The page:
Shark Alliance urges international trade restrictions for threatened sharks
Coalition supporting proposals to add eight shark species to CITES Appendix II
10 March 2010
Qatar: Whether to protect eight shark species – spiny dogfish, porbeagle, oceanic whitetip, scalloped hammerhead, great hammerhead, smooth hammerhead, dusky and sandbar sharks – that are vulnerable to international trade will be a question debated at the 15th Conference of the Parties to the Convention on International Trade in Endangered Species (CITES).
Photo credit: Andy Murch
|The Shark Alliance is
calling on delegates from the 175 governments that will attend the
meeting to list these threatened shark species under CITES Appendix
II. Such action would require export permits for all international
trade and a determination that trade is legal and not detrimental to
the species’ survival.
Most sharks are exceptionally
susceptible to overfishing because they grow slowly, mature late, and
produce few young. For example, spiny dogfish are pregnant for nearly
two years, and porbeagles only give birth to about four young per brood.
are exceptionally vulnerable animals and the species proposed for CITES
listing have been hit especially hard by international trade," said
Heike Zidowitz, chair of Germany's shark science society, who will head
the Shark Alliance delegation to the CITES meeting. "It's high time to
view sharks not just as commodities, but as wildlife, and to use this
wildlife treaty to control the lucrative shark trade.”
by Germany, proposals to list porbeagle and spiny dogfish have been
formally introduced by Sweden, supported by the other Member States of
the European Community, and co-sponsored by the Pacific island nation
Porbeagle and spiny dogfish, classified by the
International Union for Conservation of Nature (IUCN) as Endangered in
the Northwest Atlantic and globally as Vulnerable, are at risk
primarily due to demand for their meat, which drives international
trade. In Europe, porbeagle meat is among the most valuable shark meat,
particularly in France; spiny dogfish meat is more widely popular,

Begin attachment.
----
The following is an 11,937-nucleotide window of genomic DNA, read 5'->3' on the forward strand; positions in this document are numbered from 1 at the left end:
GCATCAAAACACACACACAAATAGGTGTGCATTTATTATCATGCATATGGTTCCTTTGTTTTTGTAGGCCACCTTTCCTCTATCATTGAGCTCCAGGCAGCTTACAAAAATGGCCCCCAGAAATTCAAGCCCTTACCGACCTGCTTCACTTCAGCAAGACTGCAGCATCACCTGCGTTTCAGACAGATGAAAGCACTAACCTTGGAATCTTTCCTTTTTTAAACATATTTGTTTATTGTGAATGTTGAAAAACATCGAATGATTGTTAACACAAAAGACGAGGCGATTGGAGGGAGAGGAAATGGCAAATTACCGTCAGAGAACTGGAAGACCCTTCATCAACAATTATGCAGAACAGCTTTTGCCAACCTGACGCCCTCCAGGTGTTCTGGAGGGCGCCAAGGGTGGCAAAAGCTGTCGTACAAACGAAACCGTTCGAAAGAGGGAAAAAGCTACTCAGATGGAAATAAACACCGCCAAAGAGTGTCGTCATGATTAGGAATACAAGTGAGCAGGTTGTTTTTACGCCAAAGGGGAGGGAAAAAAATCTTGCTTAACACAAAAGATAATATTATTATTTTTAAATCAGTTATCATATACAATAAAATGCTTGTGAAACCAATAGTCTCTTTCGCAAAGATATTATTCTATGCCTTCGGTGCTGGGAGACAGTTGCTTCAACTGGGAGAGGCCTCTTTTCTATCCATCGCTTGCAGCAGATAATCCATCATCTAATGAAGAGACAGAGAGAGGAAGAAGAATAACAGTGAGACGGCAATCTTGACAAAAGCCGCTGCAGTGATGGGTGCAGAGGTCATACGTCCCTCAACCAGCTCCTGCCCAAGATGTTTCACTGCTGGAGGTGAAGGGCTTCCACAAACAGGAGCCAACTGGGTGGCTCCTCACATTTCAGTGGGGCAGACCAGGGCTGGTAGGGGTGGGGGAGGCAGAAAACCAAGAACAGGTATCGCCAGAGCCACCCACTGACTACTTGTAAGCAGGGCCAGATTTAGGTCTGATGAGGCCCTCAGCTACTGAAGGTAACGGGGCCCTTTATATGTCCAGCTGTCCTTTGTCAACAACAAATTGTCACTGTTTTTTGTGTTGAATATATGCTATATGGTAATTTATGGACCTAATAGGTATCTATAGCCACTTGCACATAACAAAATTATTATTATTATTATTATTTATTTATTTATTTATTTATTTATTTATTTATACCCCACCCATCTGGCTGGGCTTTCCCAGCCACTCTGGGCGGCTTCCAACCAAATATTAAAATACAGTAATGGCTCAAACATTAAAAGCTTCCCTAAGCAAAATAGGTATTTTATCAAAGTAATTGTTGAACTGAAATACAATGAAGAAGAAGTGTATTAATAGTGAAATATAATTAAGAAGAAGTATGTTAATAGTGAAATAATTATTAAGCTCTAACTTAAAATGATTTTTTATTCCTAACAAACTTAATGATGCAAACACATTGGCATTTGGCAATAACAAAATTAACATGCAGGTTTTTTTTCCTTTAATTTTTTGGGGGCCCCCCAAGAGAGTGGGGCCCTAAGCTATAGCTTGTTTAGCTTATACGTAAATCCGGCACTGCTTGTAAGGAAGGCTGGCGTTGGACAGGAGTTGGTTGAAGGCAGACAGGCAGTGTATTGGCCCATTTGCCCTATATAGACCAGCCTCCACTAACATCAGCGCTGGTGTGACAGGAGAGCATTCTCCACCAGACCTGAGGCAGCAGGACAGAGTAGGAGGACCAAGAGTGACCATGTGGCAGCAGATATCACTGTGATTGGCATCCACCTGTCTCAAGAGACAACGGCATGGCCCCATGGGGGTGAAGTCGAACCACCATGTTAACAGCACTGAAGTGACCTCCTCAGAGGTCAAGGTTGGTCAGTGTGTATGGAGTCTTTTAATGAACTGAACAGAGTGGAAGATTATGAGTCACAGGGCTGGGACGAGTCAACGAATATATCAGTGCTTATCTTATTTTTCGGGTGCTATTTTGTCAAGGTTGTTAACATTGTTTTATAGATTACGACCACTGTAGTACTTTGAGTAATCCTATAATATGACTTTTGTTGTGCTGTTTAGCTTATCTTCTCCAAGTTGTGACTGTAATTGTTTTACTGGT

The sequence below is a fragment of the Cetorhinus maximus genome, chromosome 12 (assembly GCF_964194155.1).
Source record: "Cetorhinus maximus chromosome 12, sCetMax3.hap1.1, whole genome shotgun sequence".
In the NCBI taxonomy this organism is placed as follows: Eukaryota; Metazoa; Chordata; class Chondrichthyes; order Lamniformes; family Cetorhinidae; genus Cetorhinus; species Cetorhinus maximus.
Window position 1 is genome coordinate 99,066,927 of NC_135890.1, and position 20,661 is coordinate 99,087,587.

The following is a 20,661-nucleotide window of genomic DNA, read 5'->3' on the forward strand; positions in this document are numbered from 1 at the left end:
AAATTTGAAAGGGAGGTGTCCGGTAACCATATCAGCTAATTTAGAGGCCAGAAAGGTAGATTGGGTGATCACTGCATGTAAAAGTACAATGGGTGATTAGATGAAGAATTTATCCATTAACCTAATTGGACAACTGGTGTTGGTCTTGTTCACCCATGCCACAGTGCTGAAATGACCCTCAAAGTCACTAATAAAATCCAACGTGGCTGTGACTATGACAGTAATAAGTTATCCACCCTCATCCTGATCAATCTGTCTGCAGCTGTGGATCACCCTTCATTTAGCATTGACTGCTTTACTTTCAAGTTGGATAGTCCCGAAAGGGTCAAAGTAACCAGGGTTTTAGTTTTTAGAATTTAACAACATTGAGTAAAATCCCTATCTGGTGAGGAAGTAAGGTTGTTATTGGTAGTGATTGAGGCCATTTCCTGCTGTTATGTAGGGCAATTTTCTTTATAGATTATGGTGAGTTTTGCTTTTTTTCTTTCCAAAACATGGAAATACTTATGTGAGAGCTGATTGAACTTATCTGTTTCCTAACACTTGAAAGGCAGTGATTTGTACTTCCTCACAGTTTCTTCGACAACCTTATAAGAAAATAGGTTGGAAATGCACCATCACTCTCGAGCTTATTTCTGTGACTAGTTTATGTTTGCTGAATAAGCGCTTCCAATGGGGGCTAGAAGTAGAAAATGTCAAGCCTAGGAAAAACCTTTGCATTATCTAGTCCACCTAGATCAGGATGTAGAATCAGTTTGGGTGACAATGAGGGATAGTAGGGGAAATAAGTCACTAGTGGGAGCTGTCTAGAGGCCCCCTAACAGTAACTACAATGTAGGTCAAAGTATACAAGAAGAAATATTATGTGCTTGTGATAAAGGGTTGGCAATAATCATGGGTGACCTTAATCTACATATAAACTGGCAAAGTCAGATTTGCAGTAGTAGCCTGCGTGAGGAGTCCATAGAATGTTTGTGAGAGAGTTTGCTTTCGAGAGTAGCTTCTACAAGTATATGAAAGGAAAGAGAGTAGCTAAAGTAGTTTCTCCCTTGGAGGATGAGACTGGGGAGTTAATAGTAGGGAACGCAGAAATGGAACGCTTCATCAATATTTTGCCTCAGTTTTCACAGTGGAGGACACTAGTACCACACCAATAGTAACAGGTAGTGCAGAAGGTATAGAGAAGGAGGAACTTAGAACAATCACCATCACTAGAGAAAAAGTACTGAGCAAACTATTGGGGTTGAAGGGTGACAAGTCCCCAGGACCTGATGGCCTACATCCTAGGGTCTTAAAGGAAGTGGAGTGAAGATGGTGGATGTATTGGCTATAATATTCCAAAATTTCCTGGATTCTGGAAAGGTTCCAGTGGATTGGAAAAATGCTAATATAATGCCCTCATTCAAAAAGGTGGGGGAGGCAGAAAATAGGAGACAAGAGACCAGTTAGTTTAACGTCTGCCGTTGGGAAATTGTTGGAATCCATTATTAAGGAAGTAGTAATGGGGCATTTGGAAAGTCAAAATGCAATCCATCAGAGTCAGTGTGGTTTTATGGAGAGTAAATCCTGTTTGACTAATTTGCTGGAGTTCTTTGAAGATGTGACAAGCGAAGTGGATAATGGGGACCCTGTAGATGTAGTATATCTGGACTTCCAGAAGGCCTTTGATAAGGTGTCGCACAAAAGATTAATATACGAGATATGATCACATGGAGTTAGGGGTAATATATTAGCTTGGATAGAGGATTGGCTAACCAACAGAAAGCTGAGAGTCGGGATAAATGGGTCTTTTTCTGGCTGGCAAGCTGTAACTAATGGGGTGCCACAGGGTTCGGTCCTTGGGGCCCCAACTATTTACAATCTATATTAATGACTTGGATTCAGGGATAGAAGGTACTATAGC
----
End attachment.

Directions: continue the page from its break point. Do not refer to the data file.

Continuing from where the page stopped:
found regularly in UK fish and chip shops.
The United States
and Palau are proposing CITES listing for the oceanic whitetip shark,
categorized by IUCN as globally Vulnerable and the scalloped
hammerhead, listed as globally Endangered. The great hammerhead,
smooth hammerhead, sandbar and dusky shark have been added to the
latter proposal because the fins of these species closely resemble
those of scalloped hammerheads.
Hammerhead shark fins are
highly sought for use in the traditional, Asian delicacy “shark fin
soup.” Because their meat is generally considered unpalatable,
hammerhead sharks too often fall victim to “finning” (slicing off a
shark’s fins and discarding the body at sea). Strong demand for fins is
also a driving force behind the depletion of oceanic whitetip sharks.
congratulate Palau, the United States and Sweden for championing strong
proposals to list commercially valuable sharks under CITES Appendix
II," said Matt Rand, coordinator of the Shark Alliance and director of
Global Shark Conservation for the Pew Environment Group, "We call on
all other CITES parties to support the proposed Appendix II listings
for these 8 shark species before it's too late."
For further information or to arrange media interviews or B roll contact:
Sophie Hulme, email@example.com
Mob: +44 7973 712 869
Dan Klotz, Communications Officer, Pew Environment Group, firstname.lastname@example.org
Mob: +1 347-307-2866
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